Magazine | November 29, 2010, Issue

From Defeat to Rout

They can’t say they weren’t warned. The polls showed independents beginning to turn away from President Obama in the spring of 2009. Town halls in the summer showed strong grassroots resistance to the Democrats’ health-care plan. In November 2009, Republicans won big in Virginia and New Jersey — both states Obama had carried the year before. A few months later, opposition to the health-care law helped Republican Scott Brown to win the Senate seat that Ted Kennedy had occupied for decades.

Democrats had plenty of time to change course. Instead, they decided that the public was easily confused and would come around. The weak economy and previous Democratic gains meant that Republicans would likely do well in this election, especially in the House. But it was this Democratic obstinacy that converted a defeat into a rout. Republicans took control of the House, defeated liberal heavyweights such as Sen. Russ Feingold of Wisconsin, and picked up a slew of governorships and state legislatures. The House will now have more Republicans than in any year since the 1940s — and the most favorable climate for redistricting in living memory.

Key to this shift was a change of heart among independent voters. The parties turned out their voters in roughly the same proportions as in 2006, when the Democrats took the House. But while independents back then had grown weary after twelve years of a Republican Congress, this year they turned on Democrats after only four.

The Republicans deserve some credit for their own success. The early popularity of the president did not prevent them from opposing a bloated stimulus, and they rejected the superficial arguments for cooperating with the Democrats in extending government control of health care. They refused, in short, to acquiesce in their widely predicted extinction.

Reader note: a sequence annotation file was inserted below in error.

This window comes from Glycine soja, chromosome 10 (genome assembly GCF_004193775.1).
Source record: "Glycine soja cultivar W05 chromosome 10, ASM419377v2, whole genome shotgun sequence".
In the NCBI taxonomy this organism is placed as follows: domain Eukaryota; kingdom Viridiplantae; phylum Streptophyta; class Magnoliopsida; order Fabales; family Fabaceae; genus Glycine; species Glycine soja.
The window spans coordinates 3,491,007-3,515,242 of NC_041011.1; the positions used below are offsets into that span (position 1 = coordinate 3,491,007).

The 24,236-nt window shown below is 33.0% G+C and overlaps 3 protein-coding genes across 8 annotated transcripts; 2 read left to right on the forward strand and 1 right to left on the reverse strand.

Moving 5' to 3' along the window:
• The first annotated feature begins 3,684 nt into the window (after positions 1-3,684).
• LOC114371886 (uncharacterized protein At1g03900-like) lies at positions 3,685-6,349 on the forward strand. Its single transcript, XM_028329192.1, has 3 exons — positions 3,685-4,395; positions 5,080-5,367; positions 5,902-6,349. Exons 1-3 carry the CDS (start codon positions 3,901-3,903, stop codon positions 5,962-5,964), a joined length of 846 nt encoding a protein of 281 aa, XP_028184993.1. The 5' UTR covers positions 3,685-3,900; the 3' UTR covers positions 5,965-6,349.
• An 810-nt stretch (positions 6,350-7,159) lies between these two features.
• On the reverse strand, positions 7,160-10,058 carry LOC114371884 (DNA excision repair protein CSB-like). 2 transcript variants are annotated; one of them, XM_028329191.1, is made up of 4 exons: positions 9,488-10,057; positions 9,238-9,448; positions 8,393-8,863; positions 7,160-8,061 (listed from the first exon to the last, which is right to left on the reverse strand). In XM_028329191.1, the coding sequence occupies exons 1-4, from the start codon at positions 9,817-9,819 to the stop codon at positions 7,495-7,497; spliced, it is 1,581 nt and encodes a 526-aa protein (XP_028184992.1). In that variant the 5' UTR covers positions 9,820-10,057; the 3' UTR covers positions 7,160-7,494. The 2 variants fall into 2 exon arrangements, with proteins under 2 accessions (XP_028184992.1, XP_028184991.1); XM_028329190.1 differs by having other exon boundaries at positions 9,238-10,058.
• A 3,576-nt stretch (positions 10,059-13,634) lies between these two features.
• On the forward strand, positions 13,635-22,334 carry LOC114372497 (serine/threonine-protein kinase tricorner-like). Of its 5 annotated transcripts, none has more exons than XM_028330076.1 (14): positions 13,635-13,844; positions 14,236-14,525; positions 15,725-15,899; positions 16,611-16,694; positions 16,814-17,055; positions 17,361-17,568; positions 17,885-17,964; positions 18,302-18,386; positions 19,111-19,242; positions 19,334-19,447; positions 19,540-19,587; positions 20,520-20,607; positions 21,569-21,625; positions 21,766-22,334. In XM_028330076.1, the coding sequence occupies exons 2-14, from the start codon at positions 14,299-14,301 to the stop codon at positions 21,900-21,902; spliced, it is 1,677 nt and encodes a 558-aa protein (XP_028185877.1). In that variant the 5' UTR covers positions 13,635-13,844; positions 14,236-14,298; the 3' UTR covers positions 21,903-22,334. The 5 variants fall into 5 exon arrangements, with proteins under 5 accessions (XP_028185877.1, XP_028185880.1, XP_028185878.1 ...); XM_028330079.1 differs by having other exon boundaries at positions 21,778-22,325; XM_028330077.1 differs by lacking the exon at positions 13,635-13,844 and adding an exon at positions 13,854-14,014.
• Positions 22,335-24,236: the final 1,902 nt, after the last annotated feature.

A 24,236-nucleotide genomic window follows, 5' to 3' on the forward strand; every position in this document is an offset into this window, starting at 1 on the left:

The Tea Partiers have much to be proud of. Portrayed as extremists and racists, they succeeded in forming a coalition that won a majority of the votes — and, incidentally, elected a record number of non-white Republicans. Like any political movement, and especially any new one, the Tea Partiers made mistakes, choosing a few subpar candidates and thus letting liberals retain some seats they could have been forced to relinquish.

But they saw an opportunity to change the country’s direction and had the fortitude to do it. They have been indispensable to electing several new conservative stars, including Marco Rubio, Pat Toomey, and Ron Johnson. (All three of them come from states that supported Obama, in case anyone’s counting.) Many of the same pundits who after Obama’s election foresaw a Republican retreat to the South will now act as though they expected these results all along. They will move on to warning Republicans of doom next time around. As the Tea Partiers deepen their involvement in politics, they can again prove their critics wrong by learning from their early missteps.

The Democrats are still in denial. President Obama concedes no errors other than failing to talk slowly enough to a dull-witted electorate (we paraphrase). Nancy Pelosi is likely to remain the House Democrats’ leader and a symbol of unrepentant, top-down liberalism. Evidently the Democrats continue to assume that the public will come to its senses and the Republican resurgence of the last two years will prove to be an aberration. For the Republicans, that fact is a better portent for 2012 than any of the election returns.

The Editors — The Editors comprise the senior editorial staff of the National Review magazine and website.

In This Issue

Articles

Politics & Policy

Tea in 2012

Amid all the recriminations about the electoral ineffectiveness of some Tea Party–backed candidates, it’s easy to lose sight of a central fact: It’s doubtful that, without a newly emboldened grassroots ...